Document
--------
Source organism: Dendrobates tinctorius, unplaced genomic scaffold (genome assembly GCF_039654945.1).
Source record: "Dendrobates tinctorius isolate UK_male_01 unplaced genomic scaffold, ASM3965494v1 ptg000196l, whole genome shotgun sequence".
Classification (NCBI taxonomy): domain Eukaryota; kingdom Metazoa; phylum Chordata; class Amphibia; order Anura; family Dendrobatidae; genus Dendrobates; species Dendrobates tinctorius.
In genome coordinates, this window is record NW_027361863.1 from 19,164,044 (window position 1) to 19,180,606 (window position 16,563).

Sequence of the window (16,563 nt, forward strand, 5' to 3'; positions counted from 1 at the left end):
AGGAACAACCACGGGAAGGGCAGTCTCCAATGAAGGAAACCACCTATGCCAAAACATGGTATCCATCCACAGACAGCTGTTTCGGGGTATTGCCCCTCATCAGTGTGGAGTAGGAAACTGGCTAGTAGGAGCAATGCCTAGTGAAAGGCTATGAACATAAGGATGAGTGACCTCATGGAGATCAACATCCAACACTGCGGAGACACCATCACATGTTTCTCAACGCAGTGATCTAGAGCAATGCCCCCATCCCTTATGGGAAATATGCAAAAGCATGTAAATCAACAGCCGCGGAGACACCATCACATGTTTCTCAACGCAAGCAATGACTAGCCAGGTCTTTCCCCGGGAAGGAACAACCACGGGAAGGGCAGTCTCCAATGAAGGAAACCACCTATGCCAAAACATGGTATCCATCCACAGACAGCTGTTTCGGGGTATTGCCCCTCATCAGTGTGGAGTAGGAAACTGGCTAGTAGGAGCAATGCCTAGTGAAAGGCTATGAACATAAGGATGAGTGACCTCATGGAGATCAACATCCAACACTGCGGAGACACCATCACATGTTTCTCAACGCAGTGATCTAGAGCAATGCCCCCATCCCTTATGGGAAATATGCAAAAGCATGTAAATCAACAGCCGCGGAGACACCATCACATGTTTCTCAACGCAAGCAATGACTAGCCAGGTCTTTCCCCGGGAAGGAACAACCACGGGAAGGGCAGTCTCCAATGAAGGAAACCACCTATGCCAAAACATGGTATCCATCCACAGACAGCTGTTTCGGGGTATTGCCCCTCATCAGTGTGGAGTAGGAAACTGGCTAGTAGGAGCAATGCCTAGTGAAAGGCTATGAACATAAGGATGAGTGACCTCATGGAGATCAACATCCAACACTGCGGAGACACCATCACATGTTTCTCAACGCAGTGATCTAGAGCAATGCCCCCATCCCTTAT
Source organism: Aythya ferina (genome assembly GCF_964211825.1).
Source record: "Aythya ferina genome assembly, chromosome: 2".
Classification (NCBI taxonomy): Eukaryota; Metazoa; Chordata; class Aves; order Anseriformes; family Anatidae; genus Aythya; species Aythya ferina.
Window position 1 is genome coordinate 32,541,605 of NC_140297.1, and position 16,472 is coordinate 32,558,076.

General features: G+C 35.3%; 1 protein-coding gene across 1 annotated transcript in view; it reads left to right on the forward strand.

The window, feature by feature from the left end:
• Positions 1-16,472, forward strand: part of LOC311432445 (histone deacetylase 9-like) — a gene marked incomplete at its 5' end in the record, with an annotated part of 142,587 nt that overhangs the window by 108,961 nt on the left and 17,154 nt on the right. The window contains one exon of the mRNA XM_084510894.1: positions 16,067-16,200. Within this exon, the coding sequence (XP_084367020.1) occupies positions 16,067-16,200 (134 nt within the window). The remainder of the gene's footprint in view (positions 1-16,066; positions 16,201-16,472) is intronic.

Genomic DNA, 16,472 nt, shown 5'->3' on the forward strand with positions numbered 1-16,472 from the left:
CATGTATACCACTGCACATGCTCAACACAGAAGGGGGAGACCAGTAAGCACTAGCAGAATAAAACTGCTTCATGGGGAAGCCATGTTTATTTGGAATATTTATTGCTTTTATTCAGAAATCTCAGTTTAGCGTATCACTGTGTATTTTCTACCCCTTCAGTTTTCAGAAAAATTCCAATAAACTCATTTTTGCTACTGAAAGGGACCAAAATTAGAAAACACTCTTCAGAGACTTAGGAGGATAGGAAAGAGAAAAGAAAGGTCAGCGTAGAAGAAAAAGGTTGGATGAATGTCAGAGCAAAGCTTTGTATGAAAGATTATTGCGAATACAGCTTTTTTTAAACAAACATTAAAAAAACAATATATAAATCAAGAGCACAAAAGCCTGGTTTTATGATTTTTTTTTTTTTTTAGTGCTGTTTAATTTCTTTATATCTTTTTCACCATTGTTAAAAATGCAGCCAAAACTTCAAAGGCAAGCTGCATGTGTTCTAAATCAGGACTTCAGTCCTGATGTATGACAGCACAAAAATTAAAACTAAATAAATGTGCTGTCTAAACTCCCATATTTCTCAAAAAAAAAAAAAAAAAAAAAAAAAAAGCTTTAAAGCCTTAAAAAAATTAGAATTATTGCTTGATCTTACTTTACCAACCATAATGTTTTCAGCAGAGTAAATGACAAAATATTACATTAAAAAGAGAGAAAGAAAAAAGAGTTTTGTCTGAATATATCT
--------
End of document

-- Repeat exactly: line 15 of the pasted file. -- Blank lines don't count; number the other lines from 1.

CATGTATACCACTGCACATGCTCAACACAGAAGGGGGAGACCAGTAAGCACTAGCAGAATAAAACTGCTTCATGGGGAAGCCATGTTTATTTGGAATATTTATTGCTTTTATTCAGAAATCTCAGTTTAGCGTATCACTGTGTATTTTCTACCCCTTCAGTTTTCAGAAAAATTCCAATAAACTCATTTTTGCTACTGAAAGGGACCAAAATTAGAAAACACTCTTCAGAGACTTAGGAGGATAGGAAAGAGAAAAGAAAGGTCAGCGTAGAAGAAAAAGGTTGGATGAATGTCAGAGCAAAGCTTTGTATGAAAGATTATTGCGAATACAGCTTTTTTTAAACAAACATTAAAAAAACAATATATAAATCAAGAGCACAAAAGCCTGGTTTTATGATTTTTTTTTTTTTTTAGTGCTGTTTAATTTCTTTATATCTTTTTCACCATTGTTAAAAATGCAGCCAAAACTTCAAAGGCAAGCTGCATGTGTTCTAAATCAGGACTTCAGTCCTGATGTATGACAGCACAAAAATTAAAACTAAATAAATGTGCTGTCTAAACTCCCATATTTCTCAAAAAAAAAAAAAAAAAAAAAAAAAAAGCTTTAAAGCCTTAAAAAAATTAGAATTATTGCTTGATCTTACTTTACCAACCATAATGTTTTCAGCAGAGTAAATGACAAAATATTACATTAAAAAGAGAGAAAGAAAAAAGAGTTTTGTCTGAATATATCT